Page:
Monday, June 18, 2012

Sorkin: "I Like the Sound of Intelligence"

Aaron Sorkin's new skein The Newsroom is debuting next Sunday on HBO and, shock of shocks, I'm hugely excited for it. So much so that, as I promised earlier, I just got off the phone with DirecTV to make sure I'll be able to watch as it airs. Seriously, this is a big step for me. It's the Zaki Hasan equivalent of getting pay-per-view before a big fight.

With the days to the debut counting down, Sorkin is out making the usual media rounds, but I found this chat with Mark Harris of The Vulture especially illuminating, as it covers a whole lot of ground beyond just The Newsroom, dipping into his politics, his writing style, and his views on some of his past works. There's far too much meat for me to just pull one highlight from, so click past the link for a sampling of some of his choicest comments.

On how he manages to sound so smart in his writing:
I write about people who are smarter than I am and know more than I do, and I am able to do that simply by being tutored almost phonetically, sometimes. I’m used to it. I grew up surrounded by people who are smarter than I am, and I like the sound of intelligence. I can imitate that sound, but it’s not organic. It’s not intelligence. It’s my phonetic ability to imitate the sound of intelligence.
On what makes for an appealing character to write:
I’m writing about not the difference between good and bad but the difference between good and great. You take a guy who’s a perfectly nice guy. He’s doing fine. He’s not breaking any laws. And he covets the fact that people like him, and he’s popular. He covets the fact that he doesn’t have a lot of enemies. And you make him have to risk that by reaching higher.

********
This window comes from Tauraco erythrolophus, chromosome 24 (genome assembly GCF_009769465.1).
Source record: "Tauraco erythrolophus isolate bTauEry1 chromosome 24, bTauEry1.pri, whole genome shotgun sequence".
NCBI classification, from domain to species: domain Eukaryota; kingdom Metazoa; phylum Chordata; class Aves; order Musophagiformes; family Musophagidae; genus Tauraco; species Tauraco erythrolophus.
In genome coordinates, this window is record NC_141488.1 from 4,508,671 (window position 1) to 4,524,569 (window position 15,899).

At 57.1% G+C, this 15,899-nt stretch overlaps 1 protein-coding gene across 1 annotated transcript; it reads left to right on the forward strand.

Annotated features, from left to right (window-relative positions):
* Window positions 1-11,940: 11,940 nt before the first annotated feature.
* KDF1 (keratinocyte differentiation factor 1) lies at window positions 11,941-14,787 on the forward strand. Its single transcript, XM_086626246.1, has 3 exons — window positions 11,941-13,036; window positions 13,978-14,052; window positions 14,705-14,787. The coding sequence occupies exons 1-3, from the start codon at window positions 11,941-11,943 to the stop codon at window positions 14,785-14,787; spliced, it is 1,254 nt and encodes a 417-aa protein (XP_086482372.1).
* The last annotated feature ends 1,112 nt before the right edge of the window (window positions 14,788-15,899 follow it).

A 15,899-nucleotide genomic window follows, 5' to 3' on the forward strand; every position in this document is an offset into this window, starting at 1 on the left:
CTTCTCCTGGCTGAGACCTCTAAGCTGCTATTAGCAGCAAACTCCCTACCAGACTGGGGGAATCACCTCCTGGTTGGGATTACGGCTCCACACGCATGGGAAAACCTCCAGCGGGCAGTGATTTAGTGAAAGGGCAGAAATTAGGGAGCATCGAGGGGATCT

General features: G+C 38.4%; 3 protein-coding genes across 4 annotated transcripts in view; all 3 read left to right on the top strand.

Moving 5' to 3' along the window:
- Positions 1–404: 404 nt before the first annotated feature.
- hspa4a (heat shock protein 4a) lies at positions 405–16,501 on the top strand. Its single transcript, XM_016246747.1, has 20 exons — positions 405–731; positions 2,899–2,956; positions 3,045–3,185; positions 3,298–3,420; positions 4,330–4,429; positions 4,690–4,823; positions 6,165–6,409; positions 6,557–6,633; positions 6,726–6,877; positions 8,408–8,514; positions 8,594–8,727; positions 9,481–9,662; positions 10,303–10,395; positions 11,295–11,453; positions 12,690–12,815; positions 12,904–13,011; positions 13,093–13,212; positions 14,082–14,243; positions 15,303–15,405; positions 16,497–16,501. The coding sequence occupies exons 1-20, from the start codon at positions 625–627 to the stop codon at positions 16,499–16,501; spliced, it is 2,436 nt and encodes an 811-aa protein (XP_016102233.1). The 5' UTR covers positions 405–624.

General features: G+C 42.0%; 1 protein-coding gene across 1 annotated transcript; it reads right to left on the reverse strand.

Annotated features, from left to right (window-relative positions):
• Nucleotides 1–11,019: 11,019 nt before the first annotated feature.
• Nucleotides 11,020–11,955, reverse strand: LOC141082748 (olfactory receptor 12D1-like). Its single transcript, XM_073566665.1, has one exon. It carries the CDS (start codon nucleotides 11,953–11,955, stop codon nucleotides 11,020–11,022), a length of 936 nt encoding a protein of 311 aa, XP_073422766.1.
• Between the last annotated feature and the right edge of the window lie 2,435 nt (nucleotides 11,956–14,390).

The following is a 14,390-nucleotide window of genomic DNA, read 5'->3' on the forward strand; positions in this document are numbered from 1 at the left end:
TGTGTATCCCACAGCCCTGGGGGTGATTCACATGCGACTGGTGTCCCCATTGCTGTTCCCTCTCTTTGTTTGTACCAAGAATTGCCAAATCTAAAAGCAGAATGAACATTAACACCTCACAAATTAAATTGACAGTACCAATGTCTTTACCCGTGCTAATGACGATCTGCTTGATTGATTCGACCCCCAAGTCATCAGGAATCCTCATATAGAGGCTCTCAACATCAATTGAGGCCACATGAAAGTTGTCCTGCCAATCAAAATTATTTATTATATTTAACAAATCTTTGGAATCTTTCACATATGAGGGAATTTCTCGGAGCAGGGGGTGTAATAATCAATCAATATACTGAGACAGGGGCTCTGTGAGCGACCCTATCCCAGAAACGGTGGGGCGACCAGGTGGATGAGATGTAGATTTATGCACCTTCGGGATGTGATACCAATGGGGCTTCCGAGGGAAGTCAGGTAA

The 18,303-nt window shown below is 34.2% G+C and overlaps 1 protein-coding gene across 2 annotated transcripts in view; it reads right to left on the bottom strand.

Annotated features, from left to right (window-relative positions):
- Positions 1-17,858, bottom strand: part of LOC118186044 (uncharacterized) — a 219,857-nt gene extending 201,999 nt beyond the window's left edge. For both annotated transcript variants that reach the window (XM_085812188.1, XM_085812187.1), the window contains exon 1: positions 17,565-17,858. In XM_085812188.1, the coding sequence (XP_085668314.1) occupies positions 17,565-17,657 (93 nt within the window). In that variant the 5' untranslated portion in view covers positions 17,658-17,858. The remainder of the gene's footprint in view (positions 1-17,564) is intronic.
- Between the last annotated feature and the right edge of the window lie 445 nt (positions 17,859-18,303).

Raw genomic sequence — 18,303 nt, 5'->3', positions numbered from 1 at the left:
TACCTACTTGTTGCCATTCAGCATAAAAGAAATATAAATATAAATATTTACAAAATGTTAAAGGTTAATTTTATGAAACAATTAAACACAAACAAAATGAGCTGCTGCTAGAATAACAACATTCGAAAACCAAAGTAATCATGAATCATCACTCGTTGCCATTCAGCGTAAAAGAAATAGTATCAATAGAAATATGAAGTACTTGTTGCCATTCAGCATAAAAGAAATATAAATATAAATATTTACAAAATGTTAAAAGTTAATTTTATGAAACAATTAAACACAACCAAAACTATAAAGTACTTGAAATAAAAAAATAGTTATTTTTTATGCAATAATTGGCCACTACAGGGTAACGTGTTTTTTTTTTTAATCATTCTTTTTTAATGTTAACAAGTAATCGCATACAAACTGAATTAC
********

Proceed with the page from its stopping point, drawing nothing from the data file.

On what's wrong with the media:
Nobody uses the word lie anymore. Suddenly, everything is “a difference of opinion.” If the entire House Republican caucus were to walk onto the floor one day and say “The Earth is flat,” the headline on the New York Times the next day would read “Democrats and Republicans Can’t Agree on Shape of Earth.”
On what Will McAvoy, The Newsroom's lead character (played by Jeff Daniels) represents:
If Josiah Bartlet on The West Wing was the Democrat that Democrats would love to see, I think that Will McAvoy is the Republican that Democrats would love to see.
On whether he watched The West Wing after he departed the series (at the end of the fourth season):
...the day before the season-five premiere aired, a copy was messengered to me. I stuck the tape in, and I did not get even 60 seconds into it before I had to shut it off. Not because it was great, not because it was less than great, but because it was like watching somebody make out with my girlfriend.
On why his much-ballyhooed Studio 60 flamed out on NBC five years ago:
I simply didn’t write it well enough.
On Mitt Romney being cowed by the far right:
Romney had a gay foreign-policy spokesperson who resigned. And the tweet or the post from the family-values guy who was really upset that Romney had a gay spokesperson was, “Romney has just said to the family-values community, ‘Drop dead.’ ” What would have happened if Romney had said, “I’m not telling the family-values community to drop dead. I’m telling homophobes to drop dead”?
On advice he'd give President Obama:
There have been times when I have wished that I could make a rhetorical suggestion. For instance, you need the wealthiest people to pay higher taxes. Why not frame it as a patriotic sacrifice? Why not say that for generations now, it has been mostly the sons and daughters of working-class families who have fought our wars for us, with many of them paying the ultimate sacrifice?
There's much more here, and as always with Sorkin, it's all worth a read.

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